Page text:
"Movement is a medicine for creating change in a person's physical, emotional, and mental states."–Carol Welch
Ever have a tense neck or a stiff back after sitting at your desk all day? Muscular tension is one of the physical symptoms of stress. It’s important for you to find an effective ways to deal with muscle tension.
How many times have you noticed that you were sitting at the computer, hunched forward with your shoulders up very high around your ears? This is a normal position that many of us find ourselves in but it is also something that is typically caused by stress, and the tension that goes in our muscles comes right along with it. That is why one of the most effective ways for us to release stress naturally is through stretching.
If you work in an office, or even if you just sit at the computer at home for long periods of time, it helps if you stretch from time to time in order to relieve the tension. There are several different neck and shoulder stretching exercises that can be done which can help to alleviate the tension rather quickly. It also helps if you set a timer on your computer and get up every 30 minutes and stretch briefly. This can be a real lifesaver, and can help you to handle the day much easier.
Daily stretching can reduce stress, improve your posture and help ease back pain. It doesn’t involve expensive equipment, and it doesn’t take a lot of time. With a little creativity, you can work regular stretches into your busy day without missing a beat. Here are some ideas to fit stretching into your day:
• Gentle neck stretching in the shower
• Stretching while waiting for faxes to send, microwave dinners to cook, and grocery lines to move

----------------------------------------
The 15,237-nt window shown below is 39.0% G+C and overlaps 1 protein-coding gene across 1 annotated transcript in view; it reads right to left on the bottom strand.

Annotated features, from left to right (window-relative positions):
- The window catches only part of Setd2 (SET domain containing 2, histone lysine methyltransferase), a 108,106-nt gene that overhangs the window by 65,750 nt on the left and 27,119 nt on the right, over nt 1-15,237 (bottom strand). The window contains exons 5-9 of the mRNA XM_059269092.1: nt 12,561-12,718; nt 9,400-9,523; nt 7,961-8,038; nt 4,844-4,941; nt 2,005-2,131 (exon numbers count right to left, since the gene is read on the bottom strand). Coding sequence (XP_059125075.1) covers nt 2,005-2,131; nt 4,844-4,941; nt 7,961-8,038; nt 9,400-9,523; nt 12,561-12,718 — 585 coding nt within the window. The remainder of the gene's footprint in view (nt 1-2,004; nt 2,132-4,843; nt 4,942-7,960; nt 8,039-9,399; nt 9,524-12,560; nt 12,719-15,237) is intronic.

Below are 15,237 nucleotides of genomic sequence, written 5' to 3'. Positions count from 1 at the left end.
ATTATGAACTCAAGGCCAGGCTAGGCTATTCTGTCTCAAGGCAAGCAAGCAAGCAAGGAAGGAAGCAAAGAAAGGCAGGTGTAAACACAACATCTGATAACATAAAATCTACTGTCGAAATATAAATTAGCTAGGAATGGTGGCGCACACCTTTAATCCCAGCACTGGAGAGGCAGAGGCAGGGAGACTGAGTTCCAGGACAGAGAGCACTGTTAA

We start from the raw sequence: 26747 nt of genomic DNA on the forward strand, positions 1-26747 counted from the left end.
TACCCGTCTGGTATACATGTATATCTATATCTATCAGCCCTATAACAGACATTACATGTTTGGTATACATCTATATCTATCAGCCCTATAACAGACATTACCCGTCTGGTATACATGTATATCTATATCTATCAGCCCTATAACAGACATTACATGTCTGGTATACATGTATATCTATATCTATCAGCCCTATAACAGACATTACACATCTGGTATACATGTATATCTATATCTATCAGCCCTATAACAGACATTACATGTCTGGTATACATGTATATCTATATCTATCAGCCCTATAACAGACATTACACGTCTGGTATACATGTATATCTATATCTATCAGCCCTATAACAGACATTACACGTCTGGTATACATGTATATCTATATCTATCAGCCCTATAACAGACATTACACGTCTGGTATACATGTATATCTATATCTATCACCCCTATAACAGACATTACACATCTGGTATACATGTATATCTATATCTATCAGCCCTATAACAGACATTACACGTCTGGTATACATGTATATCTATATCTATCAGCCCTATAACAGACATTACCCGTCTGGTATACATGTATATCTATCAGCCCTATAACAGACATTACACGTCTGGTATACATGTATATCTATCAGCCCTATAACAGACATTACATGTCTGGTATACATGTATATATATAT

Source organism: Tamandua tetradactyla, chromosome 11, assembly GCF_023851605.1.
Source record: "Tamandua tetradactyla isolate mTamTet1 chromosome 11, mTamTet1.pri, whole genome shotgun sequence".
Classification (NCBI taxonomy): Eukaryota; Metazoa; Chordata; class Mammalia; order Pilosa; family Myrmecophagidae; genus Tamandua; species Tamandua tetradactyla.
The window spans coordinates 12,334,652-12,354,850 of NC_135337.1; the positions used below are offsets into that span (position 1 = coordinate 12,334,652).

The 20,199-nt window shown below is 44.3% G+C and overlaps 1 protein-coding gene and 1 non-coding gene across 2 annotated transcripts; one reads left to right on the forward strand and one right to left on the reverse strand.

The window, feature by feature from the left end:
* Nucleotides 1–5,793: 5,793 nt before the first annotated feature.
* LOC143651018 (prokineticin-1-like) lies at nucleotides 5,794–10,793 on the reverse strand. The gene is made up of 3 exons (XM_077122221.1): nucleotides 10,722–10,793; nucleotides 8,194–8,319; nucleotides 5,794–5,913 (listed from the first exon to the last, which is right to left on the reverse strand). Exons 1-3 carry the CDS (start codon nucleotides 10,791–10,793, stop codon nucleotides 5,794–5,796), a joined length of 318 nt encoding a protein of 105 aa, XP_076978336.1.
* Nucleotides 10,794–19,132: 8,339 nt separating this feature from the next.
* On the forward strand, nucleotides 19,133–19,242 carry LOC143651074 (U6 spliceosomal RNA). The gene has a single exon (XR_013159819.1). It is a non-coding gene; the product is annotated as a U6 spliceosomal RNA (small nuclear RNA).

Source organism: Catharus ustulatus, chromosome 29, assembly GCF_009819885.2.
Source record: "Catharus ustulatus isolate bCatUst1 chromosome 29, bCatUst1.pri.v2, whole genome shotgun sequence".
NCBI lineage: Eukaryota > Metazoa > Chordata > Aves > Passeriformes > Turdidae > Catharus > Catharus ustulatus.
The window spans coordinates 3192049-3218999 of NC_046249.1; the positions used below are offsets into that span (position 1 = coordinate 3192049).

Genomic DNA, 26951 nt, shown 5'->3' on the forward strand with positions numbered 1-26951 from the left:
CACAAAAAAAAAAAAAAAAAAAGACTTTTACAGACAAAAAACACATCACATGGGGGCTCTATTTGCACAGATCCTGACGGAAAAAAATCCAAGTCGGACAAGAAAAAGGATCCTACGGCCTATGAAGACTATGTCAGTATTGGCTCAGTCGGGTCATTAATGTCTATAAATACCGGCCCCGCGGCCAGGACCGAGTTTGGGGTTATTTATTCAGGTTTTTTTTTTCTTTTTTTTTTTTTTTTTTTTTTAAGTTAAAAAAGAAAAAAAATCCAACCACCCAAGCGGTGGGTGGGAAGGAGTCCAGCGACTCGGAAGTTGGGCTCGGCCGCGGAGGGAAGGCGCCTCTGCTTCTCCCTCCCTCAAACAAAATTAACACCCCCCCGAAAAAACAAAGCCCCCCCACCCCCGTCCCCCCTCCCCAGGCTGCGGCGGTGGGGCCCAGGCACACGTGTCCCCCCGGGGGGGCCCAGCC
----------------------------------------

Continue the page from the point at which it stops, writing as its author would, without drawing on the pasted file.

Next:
• Stretching at work and during bathroom breaks
• Stretching before getting out of bed and before retiring at night
Proper technique is essential whenever you fit stretching into your day. Please consult you chiropractor or therapist before starting a stretching program if you are recovering from illness or injury. Here are some helpful hints when starting any stretching program:
• Warm up those muscles before stretching. Never stretch a cold muscle. Great options for warming up include walking, marching in place, and getting on a treadmill or exercise bike.
• Keep it simple. The more complicated the stretching routine, the less likely you are to follow through with it. Ask your trainer, chiropractor or massage therapist what stretches are right for you.
• Slow and steady win the race. Stretch slowly. You should feel tension or a gentle resistance when stretching, not pain. Pain can be a red flag that you are stretching too far.
For over 25 years in the health care profession, Lisa Birnesser has studied stress relief techniques and have helped hundreds of people reduce stress in their lives. Lisa specializes in stress management coaching by helping people do what matters most every day.